They are Redux middlewares for handling async tasks and side effects in your React/Redux application.

Redux-promise uses Flux standard actions and promises to bring clear conventions to async calls. It’s the least popular among the three. It is a middleware function that receives a promise and dispatches the resolved value of the promise. It basically returns a promise to the caller so that it can wait for the operation to finish before continuing.

Redux-thunk allows an action creator to return a function instead of an action object. This way, the action creator becomes a thunk.

A thunk is a function that is created, often automatically, to assist a call to another function (e.g API endpoint). A thunk wraps an asynchronous operation in a function.

When an action creator returns a function, that function will get executed by the Redux Thunk middleware. This function doesn’t need to be pure; thus, it is allowed to have side effects, including executing asynchronous API calls or router transition. The function can also dispatch actions.

To enable Redux Thunk, we use applyMiddleware().

If Redux Thunk middleware is enabled, any time you attempt to dispatch a function instead of an action object, the middleware will call that function with dispatch method as the first argument.

Check here as Dan Abramov, the creator of Redux, and Redux-thunk gives a detailed explanation of use cases.

We can dispatch both plain object actions and other thunks, which lets us compose the asynchronous actions in a single flow.

Basic AJAX request with redux-thunk middleware

Redux-thunk is easy to learn with relatively small API — Just ten lines of code. But can be difficult to test.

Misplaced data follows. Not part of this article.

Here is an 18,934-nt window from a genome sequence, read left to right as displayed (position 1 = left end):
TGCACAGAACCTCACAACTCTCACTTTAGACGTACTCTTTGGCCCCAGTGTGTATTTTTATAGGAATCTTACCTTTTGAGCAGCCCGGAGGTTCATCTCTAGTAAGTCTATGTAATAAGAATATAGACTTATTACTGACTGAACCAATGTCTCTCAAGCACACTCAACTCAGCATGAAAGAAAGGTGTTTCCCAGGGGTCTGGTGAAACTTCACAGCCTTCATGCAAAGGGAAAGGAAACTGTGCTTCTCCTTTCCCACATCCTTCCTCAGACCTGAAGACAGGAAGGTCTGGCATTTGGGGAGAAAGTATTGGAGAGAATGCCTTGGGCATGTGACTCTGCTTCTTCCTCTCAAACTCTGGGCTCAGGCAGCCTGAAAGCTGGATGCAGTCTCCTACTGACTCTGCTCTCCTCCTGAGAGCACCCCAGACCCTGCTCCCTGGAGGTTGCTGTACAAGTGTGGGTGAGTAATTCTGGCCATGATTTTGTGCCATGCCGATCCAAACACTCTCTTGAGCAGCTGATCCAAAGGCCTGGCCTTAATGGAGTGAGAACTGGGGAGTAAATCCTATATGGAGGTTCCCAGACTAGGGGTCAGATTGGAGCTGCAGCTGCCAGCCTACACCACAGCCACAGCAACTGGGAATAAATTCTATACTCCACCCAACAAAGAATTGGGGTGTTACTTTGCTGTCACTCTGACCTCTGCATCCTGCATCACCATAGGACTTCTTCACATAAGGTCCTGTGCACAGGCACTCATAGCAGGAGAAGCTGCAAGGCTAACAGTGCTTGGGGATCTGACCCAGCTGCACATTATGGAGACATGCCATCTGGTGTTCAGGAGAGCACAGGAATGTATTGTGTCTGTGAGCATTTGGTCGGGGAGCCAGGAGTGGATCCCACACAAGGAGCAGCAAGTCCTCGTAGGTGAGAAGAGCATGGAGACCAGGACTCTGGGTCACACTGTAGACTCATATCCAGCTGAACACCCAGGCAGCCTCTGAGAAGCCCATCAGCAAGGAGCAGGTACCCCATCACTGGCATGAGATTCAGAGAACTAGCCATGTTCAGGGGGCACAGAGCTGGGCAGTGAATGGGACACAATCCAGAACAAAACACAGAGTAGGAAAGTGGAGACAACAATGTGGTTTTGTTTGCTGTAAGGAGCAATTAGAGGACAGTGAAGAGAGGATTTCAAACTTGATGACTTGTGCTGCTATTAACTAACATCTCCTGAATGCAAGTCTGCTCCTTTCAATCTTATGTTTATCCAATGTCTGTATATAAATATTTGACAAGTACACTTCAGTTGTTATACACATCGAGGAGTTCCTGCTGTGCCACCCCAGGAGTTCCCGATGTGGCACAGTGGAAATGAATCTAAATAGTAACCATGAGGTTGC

Let’s test it out …

Implementing AJAX with redux-thunk

Still curious, see another Async action example.

Redux-saga is a Redux middleware that eliminates the complexity of asynchronous processes within your React/Redux application. It leverages the power of ES6 generators to make async tasks easy to test, write, and reason.

Redux-saga manages async request and side effects in a more terse way than other middlewares for this. It reduces complexities in such requests by making callbacks, promises, try/catch blocks to just simple instructions. More so, it makes your code declarative, more testable and readable. Whereas you could use Redux-thunk and Redux-saga together, Sagas are just the thing to cure your complex workflow pains.

When your store needs to handle complex async operations, consider using Redux-saga. It handles asynchronous operations as simple instructions. Redux-saga manages async tasks elegantly, keeping your reducer pure.

A) Define Sagas


Sagas are generator functions. It uses the ES6 generator. Check out Kyle Simpson’s article on Basics of ES6 generator.

Generators are functions that can be paused and resumed. Because of the way generators work, Redux-saga is able to make complex asynchronous workflows look synchronous.